A security source told al-Naba that Charles de Gaulle Airport in the French capital, Paris, was evacuated on Sunday, 26 Dhul-Hijjah [17 September], due to explosive devices planted by a security detachment belonging to the soldiers of the Islamic State.
The security source added that the security detachment was able - by the grace of Allah - to enter the explosive devices into the inside of the airport, and plant them inside pre-determined locations. However, the Crusader forces managed to detect their presence before their detonation, and immediately evacuated the airport.
The Arabic word for “detachment” was also attributed to the Brussels attackers, whom ISIS claimed on March 22, 2016 to be “a security detachment from the soldiers of the Caliphate.”
The word detachment is not unique to ISIS claims for attacks in the West. ISIS also uses the word detachment to describe claims of attack in Iraq, Syria, and across the world.
Release and Timing
Much buzz has surrounded the timing of ISIS’ statement for the Manhattan attack, which it issued two days after the event. Such a delay is not so unusual for ISIS, though. The following chart shows various ISIS-claimed/commented-on attacks (both as inspired and coordinated) throughout the West, and how long it took for ISIS to issue a statement on them.
As the chart shows, multiple attacks, including the July 2016 Nice vehicular attack and the aforementioned Barcelona operation in August, were claimed two days after being committed. Others, like the June 2017 Champs Elysees and June 2017 Brussels attacks, were issued a full month later.
Method of Issuing the Statement
The method in which ISIS’ statement for the Manhattan attack was released, Naba newspaper, also reflects nothing abnormal for the group. ISIS has multiple ways it will claim or issue a response to an attack. Typically, ISIS claims its coordinated attacks with red and blue communiques issued by its Nashir Telegram channel. These communiques may be preceded by an ‘Amaq statement.
However, ISIS has used Naba to respond to attacks on numerous occasions, among which being last month’s incident at Charles de Gaulle Airport in France; a fire in Malmo, Sweden; and a fire at a furniture factory in Russia.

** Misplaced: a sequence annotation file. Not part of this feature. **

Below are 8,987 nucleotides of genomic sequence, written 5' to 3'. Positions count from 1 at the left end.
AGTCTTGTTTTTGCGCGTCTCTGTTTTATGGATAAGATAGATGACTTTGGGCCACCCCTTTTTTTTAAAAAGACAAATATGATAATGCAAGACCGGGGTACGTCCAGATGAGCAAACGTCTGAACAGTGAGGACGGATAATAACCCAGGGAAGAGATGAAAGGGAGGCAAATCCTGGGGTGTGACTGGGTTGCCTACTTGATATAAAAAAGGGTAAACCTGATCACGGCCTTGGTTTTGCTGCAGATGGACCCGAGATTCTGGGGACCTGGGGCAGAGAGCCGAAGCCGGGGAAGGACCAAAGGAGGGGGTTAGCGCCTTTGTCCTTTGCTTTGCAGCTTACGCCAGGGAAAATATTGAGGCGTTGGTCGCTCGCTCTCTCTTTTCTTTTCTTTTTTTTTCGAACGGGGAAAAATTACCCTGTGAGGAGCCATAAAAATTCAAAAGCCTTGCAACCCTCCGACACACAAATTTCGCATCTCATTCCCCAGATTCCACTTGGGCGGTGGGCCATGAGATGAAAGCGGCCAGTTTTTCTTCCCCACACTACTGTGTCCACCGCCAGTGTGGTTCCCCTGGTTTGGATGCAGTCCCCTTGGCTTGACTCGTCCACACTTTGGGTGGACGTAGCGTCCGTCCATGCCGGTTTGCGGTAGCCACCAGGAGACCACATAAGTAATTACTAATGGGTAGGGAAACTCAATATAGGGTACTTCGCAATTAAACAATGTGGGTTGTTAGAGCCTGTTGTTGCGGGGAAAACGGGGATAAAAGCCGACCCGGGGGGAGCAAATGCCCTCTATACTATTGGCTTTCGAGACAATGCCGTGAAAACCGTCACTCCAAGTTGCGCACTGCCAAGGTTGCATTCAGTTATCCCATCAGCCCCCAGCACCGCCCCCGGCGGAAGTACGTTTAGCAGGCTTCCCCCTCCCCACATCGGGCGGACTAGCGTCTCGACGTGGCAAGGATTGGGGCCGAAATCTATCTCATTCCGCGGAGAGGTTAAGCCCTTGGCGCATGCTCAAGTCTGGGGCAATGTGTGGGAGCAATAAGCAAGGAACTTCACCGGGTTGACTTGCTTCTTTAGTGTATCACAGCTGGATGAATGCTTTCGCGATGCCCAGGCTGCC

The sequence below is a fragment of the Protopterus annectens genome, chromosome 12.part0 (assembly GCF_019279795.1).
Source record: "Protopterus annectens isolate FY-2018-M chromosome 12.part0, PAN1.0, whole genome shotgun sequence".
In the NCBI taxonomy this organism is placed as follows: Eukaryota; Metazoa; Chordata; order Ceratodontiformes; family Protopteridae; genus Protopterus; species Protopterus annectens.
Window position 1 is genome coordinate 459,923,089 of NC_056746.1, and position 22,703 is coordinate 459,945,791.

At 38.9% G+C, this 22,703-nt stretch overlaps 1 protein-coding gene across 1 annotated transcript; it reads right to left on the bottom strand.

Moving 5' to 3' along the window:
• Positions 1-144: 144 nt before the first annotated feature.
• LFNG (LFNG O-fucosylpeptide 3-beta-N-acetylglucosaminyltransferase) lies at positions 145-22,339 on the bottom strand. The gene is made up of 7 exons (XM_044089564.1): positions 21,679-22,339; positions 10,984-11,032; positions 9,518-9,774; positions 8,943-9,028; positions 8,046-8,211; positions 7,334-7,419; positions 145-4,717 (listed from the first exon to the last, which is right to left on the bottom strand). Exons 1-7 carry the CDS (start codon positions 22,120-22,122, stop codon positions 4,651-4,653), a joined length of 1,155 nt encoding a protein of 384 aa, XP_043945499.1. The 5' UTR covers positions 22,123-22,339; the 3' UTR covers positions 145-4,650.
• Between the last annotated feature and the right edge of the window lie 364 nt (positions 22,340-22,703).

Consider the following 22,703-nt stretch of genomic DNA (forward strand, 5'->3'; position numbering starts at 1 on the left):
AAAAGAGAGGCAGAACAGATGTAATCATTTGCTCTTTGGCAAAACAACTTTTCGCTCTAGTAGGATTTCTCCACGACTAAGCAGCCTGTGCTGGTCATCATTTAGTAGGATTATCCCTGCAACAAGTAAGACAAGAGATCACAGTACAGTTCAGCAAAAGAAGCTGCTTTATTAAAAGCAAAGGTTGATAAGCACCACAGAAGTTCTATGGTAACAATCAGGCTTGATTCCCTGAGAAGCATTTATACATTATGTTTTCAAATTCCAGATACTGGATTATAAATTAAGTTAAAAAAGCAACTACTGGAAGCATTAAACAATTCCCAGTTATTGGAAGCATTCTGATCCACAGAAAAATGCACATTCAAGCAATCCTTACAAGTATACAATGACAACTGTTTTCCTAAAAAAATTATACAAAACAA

ISIS also claims or issues statements on attacks by other means, namely its al-Bayan Radio news bulletin and Rumiyah magazine. Attacks in the West reported on in Rumiyah have included the June 2017 Champs Elysees attack and the June 2017 Brussels Central Station attack, both of which were commented on in issue 11 of the magazine.
Does ISIS only Respond to Attacks by those who were Killed?
In most cases, ISIS attackers are not alive when ISIS claims their operations. However, it is not unheard of.
For Anis Amri, who also performed a vehicular attack at a Berlin Christmas Market last year, ISIS responded to the attack via its ‘Amaq News Agency on December 20, days before he was killed in a shootout in Milan.
ISIS similarly claimed the London Metro bombing this past September, though the attackers were still alive and would be arrested in the coming days. This claim was notably issued less than 12 hours after news of the incident broke, at which point much information—including a motive—were still unconfirmed.
Reporting Must Reflect the Nuance of ISIS Statements
ISIS reported on the Manhattan attack only through its ‘Naba magazine, using language akin to that of ISIS-inspired attacks. The statement furthermore offered no additional information about Saipov or his attack, as the group commonly does for coordinated attacks.
Considering these elements, Saipov’s attack appears to be the standard case of someone radicalized—at least in a significant part—online, proving once more how dangerous ISIS propaganda is.
An affidavit issued for Saipov states that he was “inspired to carry out the Truck attack by ISIS videos he had watched on his cellular phone,” and that he was particularly motivated “after viewing a video in which Abu Bakr al-Baghdadi…questioned what Muslims in the United States and elsewhere were doing to respond to the killing of Muslims in Iraq.”
Sure, ISIS calling Saipov one of its "soldiers" is a way of claiming responsibility for the attack, but only if we are to consider what is effectively an endorsement by ISIS as a claim of responsibility (i.e., if an attacker is inspired by ISIS, then that attack was in some way ISIS' doing).
However, reports should specify these conditions, because such concerns amount to more than petty semantics. The exact manner in which ISIS responds to an attack—the timing, outlet from which the statement was released, the carefully made wording—is critical to understanding it and hence, developing a better public understanding and effective strategy for prevention. Thus, these variables deserve the same scrupulousness and sensitivity to nuance that we’d give to any other matter of national security.
By: Rita Katz, On 6th Nov. 2017